PROFILE
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Jan Rogers Kniffen

CEO
Jan Rogers Kniffen is CEO of J Rogers Kniffen WWE, LLC, a retail consulting firm working with investors in retail companies and with retailers and suppliers to retails. He is also a CNBC contributor and functional area expert for retail. Kniffen was SVP Finance and Treasurer of The May Department Stores (now Macy) from 1985 through 2005.
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  • Posted on: 07/24/2017

    Why is Amazon paying full-price for third-party inventory?

    Amazon is reacting to inroads by Walmart with third-party sellers. So if you are Amazon you cut your third-party sellers (who generally hate you but feel like they have to use you) a better deal to keep them away from your number one competitor.
  • Posted on: 06/09/2017

    Will ‘Project Gigaton’ give Walmart a sustainable competitive edge?

    I applaud Walmart on their environmental efforts, but they have also made it very clear that they intend to save money through their "better packaging" and "green building" efforts, not just save the planet.
  • Posted on: 06/01/2017

    Should Amazon buy Macy’s?

    If anyone buys Macy's it should not be Amazon. Big box formats are not in Amazon's future and neither are retrofits. TJX should buy Macy's. After all, without a full price player in branded product what is off-price but a low-priced department store? And if anyone needs to control the brands it is TJX. What does a brand say when the biggest off-price chain and the biggest department store chain merge? "Yes, sir," that's what.
  • Posted on: 04/26/2017

    Can parking lots save the mall?

    If traffic to the mall is so bad that the mall does not need the parking lot for mall patrons, the game is over anyway. And apparently the malls that are doing this not only have room for "an event" and parking for that event, but enough parking for customers of the mall-based stores as well. Sounds like they are just trying to hold off the death rattle.
  • Posted on: 01/30/2017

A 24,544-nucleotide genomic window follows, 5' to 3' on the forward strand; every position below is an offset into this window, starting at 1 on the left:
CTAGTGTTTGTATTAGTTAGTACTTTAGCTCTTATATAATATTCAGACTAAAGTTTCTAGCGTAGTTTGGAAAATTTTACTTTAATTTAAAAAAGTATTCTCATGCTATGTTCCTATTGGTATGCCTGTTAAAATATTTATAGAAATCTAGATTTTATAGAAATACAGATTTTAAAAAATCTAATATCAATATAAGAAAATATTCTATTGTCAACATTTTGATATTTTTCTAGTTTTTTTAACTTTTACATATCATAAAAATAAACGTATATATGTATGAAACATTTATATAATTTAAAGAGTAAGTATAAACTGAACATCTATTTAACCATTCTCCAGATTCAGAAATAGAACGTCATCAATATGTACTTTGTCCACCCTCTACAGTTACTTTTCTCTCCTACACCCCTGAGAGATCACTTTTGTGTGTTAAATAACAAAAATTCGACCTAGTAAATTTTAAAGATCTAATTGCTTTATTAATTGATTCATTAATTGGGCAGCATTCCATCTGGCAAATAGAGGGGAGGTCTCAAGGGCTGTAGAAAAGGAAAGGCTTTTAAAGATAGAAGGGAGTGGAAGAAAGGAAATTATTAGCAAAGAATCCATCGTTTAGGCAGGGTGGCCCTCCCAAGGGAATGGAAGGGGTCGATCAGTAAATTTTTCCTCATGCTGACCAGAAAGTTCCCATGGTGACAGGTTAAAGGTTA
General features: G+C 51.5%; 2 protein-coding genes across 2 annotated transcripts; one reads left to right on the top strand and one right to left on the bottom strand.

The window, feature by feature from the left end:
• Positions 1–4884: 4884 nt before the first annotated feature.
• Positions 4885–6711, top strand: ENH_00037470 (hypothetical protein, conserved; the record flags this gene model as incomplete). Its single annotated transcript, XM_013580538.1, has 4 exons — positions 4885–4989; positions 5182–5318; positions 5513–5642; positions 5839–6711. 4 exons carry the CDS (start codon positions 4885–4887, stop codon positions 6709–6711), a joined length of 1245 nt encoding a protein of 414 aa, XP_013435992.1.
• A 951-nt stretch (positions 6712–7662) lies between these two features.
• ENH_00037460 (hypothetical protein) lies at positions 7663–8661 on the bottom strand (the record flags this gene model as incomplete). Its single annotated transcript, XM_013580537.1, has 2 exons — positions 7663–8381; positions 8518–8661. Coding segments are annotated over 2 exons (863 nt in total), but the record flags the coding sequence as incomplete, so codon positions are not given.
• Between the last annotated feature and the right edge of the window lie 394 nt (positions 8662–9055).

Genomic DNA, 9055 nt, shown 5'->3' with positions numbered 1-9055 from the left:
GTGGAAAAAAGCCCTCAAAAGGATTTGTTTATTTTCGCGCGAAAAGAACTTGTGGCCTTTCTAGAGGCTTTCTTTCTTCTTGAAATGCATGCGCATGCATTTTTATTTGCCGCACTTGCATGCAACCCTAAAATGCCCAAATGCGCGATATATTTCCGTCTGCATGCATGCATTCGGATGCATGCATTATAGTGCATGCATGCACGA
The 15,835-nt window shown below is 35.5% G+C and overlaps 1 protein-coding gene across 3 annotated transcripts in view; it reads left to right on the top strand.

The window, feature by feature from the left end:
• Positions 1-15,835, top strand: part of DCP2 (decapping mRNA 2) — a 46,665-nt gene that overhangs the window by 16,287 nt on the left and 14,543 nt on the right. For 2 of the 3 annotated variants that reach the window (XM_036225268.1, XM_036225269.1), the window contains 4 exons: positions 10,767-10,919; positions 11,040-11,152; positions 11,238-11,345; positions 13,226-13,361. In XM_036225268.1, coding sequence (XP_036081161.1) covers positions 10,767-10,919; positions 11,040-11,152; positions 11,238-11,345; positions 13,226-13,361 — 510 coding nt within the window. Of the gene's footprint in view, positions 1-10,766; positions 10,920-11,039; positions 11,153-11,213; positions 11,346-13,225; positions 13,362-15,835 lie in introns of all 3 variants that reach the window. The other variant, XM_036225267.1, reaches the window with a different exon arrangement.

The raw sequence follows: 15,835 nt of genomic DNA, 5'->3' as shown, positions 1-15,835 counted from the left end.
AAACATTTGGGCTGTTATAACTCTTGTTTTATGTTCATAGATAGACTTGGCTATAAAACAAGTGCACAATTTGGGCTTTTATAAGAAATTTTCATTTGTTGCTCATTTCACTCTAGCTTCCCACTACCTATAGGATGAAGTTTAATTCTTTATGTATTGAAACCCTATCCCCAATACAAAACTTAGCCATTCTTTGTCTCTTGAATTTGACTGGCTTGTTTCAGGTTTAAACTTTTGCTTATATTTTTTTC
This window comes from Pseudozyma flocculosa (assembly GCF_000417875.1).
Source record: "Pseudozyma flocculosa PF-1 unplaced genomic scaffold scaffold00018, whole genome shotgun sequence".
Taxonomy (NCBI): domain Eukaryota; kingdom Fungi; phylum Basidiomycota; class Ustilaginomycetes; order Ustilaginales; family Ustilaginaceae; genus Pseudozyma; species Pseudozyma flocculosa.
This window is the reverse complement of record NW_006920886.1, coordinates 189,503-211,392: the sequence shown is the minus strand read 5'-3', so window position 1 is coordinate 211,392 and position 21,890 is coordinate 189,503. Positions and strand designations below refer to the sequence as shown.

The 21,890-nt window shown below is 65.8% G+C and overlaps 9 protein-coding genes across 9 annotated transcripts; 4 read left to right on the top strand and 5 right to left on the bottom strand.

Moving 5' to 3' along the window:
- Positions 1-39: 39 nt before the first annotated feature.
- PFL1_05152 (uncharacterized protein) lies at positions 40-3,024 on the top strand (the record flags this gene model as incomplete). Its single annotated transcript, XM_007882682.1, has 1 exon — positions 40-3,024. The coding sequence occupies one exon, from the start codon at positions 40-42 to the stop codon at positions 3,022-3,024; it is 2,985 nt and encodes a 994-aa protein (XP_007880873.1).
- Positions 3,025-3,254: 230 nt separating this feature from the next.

Should Macy’s have never gone national?

    For Macy's, going national and becoming first full line, truly national department store was not a mistake. When I got into the business there were 100 regional department store names. There is not one really successful regional department store left. Dillard's is the most successful, and it is a melting ice cube. Bon-ton is a shadow of its former self, and hardly a successful regional store. Boscov's has been bankrupt already, and is very likely heading for another round. Belk's has been bought out by private equity, is now levered up, and unlikely to grow again. Saks, Neiman's, Lord & Taylor, and Nordstrom are not regional department stores. They are specialty stores and always have been.If being a regional department store in the current environment is such a great idea, why are there no successful ones left? When regional department stores were still successful and viable, the off-price players were still "children." When department stores were winning, Walmart was a "teenager." When department stores were winning, Amazon was not even a twinkle in Jeff Bezos's eye. Terry Lundgren has done an amazing job, and yet Macy's is still in a battle to the death with all of the above.Oh, and I do have some knowledge of all this. I left the Icahn organization to go to May Company in 1984 to do the largest transaction in the department store space that had ever been done at the time, the acquisition of Associated Dry Goods. I was still there to sell the business to Macy's ... hmmm ... and years before I stocked shelves in Walmart store number 26, the first one opened outside Arkansas. Take it from me, the decision to be a national department store was not why Macy's is fighting a fierce battle today. It is what is allowing them to still fight the battle.